Finishing the interior, such as putting in stairs if the attic was to be used, was left to be done over the winter. Lathing and plastering might be delayed for another winter or two, such as time allowed.

The Trek to Their New Home

There is much to be seen in this sketch.

That there is a still aways to go before this family reaches their new home can be surmised by the cabin in the background. It might or might not be the next neighbour, either way there would still be a distance to go before their new home came into view.

Notice the stumps, branches, rocks, and logs, strewn along the narrow path that had to be navigated, around or over.

Young and old are carrying the family’s belongings, clothes, linens, essential kitchen ware, etc. Foodstuffs in bags are hung over the shoulders of the husband and oldest son, as well as a satchel in his other hand. The younger boy also has a parcel under one arm and and a bag in the other. The mother carries a small child..

The trek through the bush littered with rocks, stumps, fallen logs, and carrying their worldly possessions was not an easy trip.. The cabin in the background indicates this family still has a way to go.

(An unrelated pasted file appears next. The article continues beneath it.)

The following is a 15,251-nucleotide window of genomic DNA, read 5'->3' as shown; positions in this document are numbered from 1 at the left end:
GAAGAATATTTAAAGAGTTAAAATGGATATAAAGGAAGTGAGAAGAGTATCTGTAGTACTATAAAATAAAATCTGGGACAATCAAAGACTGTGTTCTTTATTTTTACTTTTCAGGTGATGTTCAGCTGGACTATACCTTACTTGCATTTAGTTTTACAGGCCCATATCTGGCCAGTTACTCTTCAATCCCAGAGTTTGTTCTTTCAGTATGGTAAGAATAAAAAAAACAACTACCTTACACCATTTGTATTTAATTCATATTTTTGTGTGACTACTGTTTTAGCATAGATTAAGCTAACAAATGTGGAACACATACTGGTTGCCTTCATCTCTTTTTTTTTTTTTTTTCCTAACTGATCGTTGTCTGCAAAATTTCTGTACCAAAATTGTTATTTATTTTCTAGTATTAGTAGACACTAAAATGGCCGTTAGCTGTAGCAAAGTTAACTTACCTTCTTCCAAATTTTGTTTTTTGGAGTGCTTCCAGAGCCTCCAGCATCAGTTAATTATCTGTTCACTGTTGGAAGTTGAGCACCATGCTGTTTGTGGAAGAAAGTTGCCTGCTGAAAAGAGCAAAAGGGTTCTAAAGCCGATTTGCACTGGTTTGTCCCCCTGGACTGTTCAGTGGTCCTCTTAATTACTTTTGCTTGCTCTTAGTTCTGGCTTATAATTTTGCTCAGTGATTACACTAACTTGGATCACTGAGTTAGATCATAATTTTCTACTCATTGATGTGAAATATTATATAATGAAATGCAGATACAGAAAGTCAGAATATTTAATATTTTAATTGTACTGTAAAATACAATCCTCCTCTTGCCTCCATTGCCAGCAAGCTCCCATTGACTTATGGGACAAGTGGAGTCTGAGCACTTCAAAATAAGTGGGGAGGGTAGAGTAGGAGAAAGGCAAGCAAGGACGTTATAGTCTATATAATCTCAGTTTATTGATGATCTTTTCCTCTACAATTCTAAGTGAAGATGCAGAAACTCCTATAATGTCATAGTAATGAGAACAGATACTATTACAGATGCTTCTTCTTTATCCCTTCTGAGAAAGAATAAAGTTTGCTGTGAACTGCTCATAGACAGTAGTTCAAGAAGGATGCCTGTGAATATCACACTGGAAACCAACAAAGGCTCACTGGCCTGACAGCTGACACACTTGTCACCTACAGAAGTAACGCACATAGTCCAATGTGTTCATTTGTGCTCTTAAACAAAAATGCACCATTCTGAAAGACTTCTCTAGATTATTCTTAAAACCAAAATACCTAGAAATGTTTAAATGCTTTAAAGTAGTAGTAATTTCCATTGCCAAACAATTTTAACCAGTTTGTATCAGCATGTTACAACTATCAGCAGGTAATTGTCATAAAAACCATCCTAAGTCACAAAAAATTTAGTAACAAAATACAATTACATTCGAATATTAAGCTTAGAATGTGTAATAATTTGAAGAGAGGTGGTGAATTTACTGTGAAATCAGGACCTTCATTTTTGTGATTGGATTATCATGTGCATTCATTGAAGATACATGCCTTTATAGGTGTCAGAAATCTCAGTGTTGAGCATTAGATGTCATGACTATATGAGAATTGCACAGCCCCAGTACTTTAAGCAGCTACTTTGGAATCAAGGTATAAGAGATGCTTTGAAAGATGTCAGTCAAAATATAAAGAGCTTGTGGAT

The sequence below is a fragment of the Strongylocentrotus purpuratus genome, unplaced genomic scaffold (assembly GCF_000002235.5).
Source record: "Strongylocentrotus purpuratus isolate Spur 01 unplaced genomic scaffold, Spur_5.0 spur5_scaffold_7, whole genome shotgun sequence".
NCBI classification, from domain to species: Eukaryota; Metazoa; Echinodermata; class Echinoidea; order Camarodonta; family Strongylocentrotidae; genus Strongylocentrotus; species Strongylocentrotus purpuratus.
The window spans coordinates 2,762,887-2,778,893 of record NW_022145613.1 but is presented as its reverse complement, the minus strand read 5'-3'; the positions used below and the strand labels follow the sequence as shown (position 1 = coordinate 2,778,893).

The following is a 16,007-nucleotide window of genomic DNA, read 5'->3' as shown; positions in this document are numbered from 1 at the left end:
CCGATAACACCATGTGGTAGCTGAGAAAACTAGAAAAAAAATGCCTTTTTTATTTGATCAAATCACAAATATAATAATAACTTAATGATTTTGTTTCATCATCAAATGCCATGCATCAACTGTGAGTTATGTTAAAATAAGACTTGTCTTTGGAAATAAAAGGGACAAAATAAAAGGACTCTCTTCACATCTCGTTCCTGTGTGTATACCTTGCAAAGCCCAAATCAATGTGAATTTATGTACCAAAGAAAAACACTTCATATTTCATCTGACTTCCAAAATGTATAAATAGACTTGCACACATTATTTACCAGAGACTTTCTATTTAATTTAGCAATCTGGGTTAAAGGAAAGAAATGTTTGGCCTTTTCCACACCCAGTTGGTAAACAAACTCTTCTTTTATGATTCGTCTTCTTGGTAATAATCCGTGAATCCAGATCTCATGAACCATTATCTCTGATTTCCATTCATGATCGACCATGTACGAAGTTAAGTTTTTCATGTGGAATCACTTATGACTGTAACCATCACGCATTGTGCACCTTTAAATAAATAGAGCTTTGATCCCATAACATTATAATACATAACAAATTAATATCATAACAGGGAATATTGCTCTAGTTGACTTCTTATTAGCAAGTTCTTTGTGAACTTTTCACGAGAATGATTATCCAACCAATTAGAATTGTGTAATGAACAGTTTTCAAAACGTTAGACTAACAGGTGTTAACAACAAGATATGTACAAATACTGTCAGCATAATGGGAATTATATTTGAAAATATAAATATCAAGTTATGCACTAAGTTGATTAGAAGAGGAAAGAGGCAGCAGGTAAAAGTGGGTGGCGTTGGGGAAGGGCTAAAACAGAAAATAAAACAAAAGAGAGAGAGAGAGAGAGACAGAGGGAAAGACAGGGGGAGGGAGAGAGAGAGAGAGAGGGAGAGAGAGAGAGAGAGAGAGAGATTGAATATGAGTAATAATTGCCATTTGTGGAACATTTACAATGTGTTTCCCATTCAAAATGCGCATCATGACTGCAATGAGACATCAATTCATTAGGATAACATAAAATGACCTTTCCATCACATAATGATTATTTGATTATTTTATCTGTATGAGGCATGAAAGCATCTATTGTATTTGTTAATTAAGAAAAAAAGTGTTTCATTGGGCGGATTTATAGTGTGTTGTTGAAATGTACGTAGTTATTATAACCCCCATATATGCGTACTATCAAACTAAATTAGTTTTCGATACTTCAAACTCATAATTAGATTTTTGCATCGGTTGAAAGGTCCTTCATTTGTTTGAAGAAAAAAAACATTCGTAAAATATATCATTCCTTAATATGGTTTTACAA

With the family installed in their home there was much to do before the winter set in. The outside walls were banked about a foot (approx. .3 m) high of earth. This was to protect the cellar from frost and reduce cold drafts.

When the snow arrived, as much was available was also shovelled against the walls to preserve as much heat in the cabin as possible.

Despite all the effort, during the winter during ‘cold snaps’ the temperature fell well below freezing. Water in pails and pots froze hard.

For at least the first winter, food supplies had to be purchased to last through the winter. Meat was salted and stored in barrels, vegetables, eggs, butter, cheese were laid in the cellar. Late in the fall meat and fish, protected from the wildlife, could be kept frozen outside.

All this done, there was still plenty to be done outside. A stable was needed for cattle, pigs, sheep, and fowl. A barn to store hay and grain proved yet another challenge.

138 Year Old Original Cabin on the 6th range
The photo was taken in 1958
The house was demolished to make way for a housing development
shortly after the photo was taken
The original farm buildings were demolished at the same time to make a lake.

Building a Barn

These barns were built circa 1842. The photo was taken between WW I & WW II when they were 100 years old.

By necessity, the raising of this, usually large, building called for a bee. The timber for building had been cut to length, squared, and piled at the site previous to the bee being called.

A foundation of 12 cedar blocks 3 feet long, sunk 2 feet into the ground, 1 under each corner, 1 under the foot of each (8) post was built.  

The raising rafters, already cut and squared, about 3/4 of a day i.e. 8 hours .

With an adequate number of men it took about 8 hours to raise the skeleton of a barn ready for roofing and boarding.

Built about 1824 this barn is now (2022) 196 years old.